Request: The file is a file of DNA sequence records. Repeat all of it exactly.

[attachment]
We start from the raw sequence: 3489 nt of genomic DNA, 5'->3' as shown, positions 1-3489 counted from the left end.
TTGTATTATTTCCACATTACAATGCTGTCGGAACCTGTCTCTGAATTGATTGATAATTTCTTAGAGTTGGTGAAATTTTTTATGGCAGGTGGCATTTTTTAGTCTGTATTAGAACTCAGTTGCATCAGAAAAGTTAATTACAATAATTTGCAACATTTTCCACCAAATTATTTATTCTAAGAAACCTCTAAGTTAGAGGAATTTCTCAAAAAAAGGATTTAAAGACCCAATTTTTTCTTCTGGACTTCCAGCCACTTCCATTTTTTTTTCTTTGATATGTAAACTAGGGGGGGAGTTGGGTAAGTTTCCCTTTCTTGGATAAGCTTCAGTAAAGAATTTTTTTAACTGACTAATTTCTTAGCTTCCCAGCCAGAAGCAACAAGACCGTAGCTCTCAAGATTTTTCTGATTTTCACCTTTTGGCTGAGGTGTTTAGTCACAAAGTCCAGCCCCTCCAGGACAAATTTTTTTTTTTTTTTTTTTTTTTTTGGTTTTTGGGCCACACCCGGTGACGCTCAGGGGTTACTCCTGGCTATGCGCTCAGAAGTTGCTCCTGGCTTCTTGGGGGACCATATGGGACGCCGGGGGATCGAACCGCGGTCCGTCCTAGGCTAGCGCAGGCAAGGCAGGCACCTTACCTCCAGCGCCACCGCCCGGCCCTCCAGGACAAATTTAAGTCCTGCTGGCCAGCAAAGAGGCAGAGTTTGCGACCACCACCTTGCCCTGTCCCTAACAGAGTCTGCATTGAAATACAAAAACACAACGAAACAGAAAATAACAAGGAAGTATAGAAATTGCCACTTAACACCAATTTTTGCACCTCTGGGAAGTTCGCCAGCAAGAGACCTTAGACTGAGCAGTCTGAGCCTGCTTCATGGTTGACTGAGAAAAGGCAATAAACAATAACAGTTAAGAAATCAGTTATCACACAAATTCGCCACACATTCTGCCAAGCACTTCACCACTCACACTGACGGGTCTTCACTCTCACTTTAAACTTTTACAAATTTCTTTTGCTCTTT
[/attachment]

We start from the raw sequence: 3489 nt of genomic DNA, 5'->3' as shown, positions 1-3489 counted from the left end.
TTGTATTATTTCCACATTACAATGCTGTCGGAACCTGTCTCTGAATTGATTGATAATTTCTTAGAGTTGGTGAAATTTTTTATGGCAGGTGGCATTTTTTAGTCTGTATTAGAACTCAGTTGCATCAGAAAAGTTAATTACAATAATTTGCAACATTTTCCACCAAATTATTTATTCTAAGAAACCTCTAAGTTAGAGGAATTTCTCAAAAAAAGGATTTAAAGACCCAATTTTTTCTTCTGGACTTCCAGCCACTTCCATTTTTTTTTCTTTGATATGTAAACTAGGGGGGGAGTTGGGTAAGTTTCCCTTTCTTGGATAAGCTTCAGTAAAGAATTTTTTTAACTGACTAATTTCTTAGCTTCCCAGCCAGAAGCAACAAGACCGTAGCTCTCAAGATTTTTCTGATTTTCACCTTTTGGCTGAGGTGTTTAGTCACAAAGTCCAGCCCCTCCAGGACAAATTTTTTTTTTTTTTTTTTTTTTTTTGGTTTTTGGGCCACACCCGGTGACGCTCAGGGGTTACTCCTGGCTATGCGCTCAGAAGTTGCTCCTGGCTTCTTGGGGGACCATATGGGACGCCGGGGGATCGAACCGCGGTCCGTCCTAGGCTAGCGCAGGCAAGGCAGGCACCTTACCTCCAGCGCCACCGCCCGGCCCTCCAGGACAAATTTAAGTCCTGCTGGCCAGCAAAGAGGCAGAGTTTGCGACCACCACCTTGCCCTGTCCCTAACAGAGTCTGCATTGAAATACAAAAACACAACGAAACAGAAAATAACAAGGAAGTATAGAAATTGCCACTTAACACCAATTTTTGCACCTCTGGGAAGTTCGCCAGCAAGAGACCTTAGACTGAGCAGTCTGAGCCTGCTTCATGGTTGACTGAGAAAAGGCAATAAACAATAACAGTTAAGAAATCAGTTATCACACAAATTCGCCACACATTCTGCCAAGCACTTCACCACTCACACTGACGGGTCTTCACTCTCACTTTAAACTTTTACAAATTTCTTTTGCTCTTT